This is an issue neatly divided into two parts. The first half of the journal is devoted to the winning entry in the first-ever Malahat Novella Prize. This prize still runs, alternating years with the Long Poem Prize. The 1995 winning piece is an accomplished, assured work of fiction from Sorayya Khan that unfolds in a tightly controlled and deeply emotional way.
“In the Shadows of the Margalla Hills” weaves together two storylines connected by loss. Anne Simon lives in Islamabad, where her husband has accepted a work posting. She inhabits the detached world of a certain type of expat, in a “house that came with several servants” and initially spending “afternoons reclined on a chaise next to the swimming pool.” Sadiq, a man from Lahore employed as a servant in Islamabad, welcomes his young son for a visit. The two storylines collide when Anne does irreparable damage to Sadiq’s life, in a catastrophic event that both extinguishes and creates life, and which casts a shadow over the rest of the story. Khan’s writing maintains suspense while being lush and seductive and the interwoven storylines are gripping. The writing is evidently material that Khan worked over at length; the biographical info in this issue notes that the novella contains writing from a novel in progress, Five Queen’s Road (2005), while current information on Khan traces the Novella Prize-winning entry as finding its way into what became Khan’s novel City of Spies, published in 2015.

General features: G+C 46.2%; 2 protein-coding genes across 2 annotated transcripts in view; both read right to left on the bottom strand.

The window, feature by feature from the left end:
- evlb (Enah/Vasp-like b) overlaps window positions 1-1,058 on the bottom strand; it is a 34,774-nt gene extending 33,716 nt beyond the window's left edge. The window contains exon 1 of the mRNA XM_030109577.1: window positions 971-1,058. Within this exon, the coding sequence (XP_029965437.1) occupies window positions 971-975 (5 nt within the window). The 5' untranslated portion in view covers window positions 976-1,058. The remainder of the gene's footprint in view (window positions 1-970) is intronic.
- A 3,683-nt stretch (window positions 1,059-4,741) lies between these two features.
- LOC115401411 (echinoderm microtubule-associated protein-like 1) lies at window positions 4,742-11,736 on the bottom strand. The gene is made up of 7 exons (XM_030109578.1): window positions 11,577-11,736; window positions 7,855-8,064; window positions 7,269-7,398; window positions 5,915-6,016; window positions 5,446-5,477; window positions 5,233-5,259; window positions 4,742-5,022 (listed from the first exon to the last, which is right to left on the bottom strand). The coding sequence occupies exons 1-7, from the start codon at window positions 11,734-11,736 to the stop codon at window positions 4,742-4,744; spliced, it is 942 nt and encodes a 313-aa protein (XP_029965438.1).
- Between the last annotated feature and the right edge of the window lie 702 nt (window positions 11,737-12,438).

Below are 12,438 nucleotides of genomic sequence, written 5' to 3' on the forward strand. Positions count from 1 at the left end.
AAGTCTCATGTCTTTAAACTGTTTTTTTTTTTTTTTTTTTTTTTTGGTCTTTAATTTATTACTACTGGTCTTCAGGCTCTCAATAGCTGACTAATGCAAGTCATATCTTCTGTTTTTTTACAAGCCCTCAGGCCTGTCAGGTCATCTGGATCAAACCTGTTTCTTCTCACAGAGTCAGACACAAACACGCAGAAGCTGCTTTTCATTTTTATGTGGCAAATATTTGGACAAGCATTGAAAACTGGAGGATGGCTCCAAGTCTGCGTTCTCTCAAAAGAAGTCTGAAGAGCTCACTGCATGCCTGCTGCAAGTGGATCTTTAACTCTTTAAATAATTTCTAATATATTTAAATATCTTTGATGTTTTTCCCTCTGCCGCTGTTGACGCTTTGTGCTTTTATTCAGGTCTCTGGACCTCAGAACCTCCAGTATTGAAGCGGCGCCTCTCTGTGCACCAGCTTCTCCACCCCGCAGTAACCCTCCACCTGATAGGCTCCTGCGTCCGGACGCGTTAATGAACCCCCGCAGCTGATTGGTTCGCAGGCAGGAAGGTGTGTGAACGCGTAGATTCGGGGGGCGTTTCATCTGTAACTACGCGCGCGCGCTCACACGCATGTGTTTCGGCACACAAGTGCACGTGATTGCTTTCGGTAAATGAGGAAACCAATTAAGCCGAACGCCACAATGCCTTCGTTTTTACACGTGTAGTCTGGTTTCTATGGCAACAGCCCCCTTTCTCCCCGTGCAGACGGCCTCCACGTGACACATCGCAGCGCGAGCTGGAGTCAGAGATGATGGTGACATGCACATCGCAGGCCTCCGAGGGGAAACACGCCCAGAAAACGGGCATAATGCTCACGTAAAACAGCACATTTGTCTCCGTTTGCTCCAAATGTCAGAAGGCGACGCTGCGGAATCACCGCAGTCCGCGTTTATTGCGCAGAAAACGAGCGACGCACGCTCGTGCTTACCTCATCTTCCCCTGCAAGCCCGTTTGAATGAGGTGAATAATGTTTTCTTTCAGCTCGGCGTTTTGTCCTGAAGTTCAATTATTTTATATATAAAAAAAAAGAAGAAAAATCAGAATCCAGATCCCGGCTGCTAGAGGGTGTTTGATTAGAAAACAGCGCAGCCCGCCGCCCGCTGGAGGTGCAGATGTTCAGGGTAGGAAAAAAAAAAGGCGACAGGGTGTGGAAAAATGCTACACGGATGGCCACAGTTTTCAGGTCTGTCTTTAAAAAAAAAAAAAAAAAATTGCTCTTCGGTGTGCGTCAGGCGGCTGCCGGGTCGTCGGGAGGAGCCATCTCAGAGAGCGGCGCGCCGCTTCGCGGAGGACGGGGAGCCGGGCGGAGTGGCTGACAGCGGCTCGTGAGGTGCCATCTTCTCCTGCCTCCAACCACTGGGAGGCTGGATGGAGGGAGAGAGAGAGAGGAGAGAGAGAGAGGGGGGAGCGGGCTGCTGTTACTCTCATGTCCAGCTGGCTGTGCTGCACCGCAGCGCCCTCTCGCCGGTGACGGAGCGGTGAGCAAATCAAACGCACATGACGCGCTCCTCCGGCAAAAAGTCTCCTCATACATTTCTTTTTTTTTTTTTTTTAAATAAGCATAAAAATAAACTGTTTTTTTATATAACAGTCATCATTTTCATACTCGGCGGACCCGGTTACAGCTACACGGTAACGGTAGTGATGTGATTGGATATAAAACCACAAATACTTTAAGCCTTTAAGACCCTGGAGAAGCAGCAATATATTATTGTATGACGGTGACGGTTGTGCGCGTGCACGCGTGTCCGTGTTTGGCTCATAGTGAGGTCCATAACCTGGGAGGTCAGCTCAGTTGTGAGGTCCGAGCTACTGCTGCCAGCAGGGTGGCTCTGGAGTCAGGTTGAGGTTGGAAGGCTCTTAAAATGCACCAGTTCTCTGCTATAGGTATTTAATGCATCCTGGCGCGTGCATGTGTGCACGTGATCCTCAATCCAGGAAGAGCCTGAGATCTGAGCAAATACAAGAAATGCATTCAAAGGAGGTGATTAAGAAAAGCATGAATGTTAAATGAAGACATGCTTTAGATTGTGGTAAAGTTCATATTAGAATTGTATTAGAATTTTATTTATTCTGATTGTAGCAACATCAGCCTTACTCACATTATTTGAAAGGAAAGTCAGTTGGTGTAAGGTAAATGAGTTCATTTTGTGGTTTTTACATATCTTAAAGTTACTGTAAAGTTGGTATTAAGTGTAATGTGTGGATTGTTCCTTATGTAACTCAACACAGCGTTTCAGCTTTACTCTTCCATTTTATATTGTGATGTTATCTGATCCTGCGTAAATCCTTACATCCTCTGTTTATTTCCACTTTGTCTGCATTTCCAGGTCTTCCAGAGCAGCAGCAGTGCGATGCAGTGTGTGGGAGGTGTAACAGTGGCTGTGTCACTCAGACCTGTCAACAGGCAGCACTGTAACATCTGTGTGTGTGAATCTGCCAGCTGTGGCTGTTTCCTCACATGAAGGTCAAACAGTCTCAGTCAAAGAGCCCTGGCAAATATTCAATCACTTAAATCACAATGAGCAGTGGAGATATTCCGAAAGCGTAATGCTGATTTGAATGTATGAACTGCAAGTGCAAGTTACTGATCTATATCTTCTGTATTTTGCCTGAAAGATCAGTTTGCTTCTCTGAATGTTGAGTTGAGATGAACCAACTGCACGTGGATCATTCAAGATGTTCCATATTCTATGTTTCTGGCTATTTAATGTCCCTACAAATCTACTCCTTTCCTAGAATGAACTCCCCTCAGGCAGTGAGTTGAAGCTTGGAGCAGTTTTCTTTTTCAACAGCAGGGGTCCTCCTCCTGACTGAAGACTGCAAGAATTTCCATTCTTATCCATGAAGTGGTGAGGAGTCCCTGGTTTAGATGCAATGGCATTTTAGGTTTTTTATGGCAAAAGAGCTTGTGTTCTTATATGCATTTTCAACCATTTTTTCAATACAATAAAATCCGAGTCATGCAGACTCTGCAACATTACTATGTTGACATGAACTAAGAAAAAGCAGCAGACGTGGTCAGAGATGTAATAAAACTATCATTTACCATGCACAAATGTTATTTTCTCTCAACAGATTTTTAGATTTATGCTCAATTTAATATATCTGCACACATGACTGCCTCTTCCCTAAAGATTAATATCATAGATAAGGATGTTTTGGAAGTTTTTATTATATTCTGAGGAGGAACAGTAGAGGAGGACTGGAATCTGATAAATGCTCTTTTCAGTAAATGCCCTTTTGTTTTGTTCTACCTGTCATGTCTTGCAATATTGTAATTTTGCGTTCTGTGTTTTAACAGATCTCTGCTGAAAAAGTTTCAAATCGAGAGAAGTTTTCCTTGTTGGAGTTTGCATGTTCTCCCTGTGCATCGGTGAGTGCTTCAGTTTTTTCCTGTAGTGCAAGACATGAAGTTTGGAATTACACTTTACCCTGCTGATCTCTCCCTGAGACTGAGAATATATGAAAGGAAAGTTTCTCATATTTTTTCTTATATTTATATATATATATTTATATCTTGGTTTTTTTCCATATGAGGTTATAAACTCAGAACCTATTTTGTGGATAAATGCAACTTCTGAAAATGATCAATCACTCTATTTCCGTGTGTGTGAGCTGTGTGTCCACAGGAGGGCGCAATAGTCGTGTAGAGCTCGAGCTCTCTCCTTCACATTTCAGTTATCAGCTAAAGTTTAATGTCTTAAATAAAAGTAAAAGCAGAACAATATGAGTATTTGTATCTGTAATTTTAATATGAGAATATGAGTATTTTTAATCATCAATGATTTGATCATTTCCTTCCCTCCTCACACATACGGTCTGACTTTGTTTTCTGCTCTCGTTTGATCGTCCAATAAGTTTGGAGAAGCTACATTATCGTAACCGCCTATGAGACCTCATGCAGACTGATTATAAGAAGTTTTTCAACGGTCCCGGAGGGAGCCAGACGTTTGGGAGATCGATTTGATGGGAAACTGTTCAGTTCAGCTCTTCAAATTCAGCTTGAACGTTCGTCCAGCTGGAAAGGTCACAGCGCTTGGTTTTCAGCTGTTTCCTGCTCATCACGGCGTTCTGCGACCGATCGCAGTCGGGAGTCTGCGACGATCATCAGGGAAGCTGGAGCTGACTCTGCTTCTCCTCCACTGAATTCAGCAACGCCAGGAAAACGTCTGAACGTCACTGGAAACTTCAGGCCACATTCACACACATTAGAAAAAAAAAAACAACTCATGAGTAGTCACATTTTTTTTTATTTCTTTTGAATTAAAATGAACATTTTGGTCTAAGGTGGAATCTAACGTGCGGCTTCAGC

The second half of the issue contains exclusively poetry, including a piece from Lorna Crozier, then teaching at UVic, now Professor Emeritus. Patrick Friesen, now teaching at UVic, also has two poems included in this issue, as does Stephanie Bolster, who would go on to win the Malahat Long Poem Prize in 1997. There is really a wealth of work by Canadian poets in this issue: in addition to the above, we have two poems by Sina Queyras, then finishing her M.A. at Concordia, and now teaching there. There is also work by Brian Wickers and five poems from Don McKay, who had won his first Governor General’s award four years earlier and who would win his second five years later, in 2000.
There is an extensive reviews section, including P. K. Page writing on Idries Shah’s The Commanding Self, and Carol Matthews (recently awarded the Order of British Columbia) considering four books by the wonderful Natalia Ginzburg.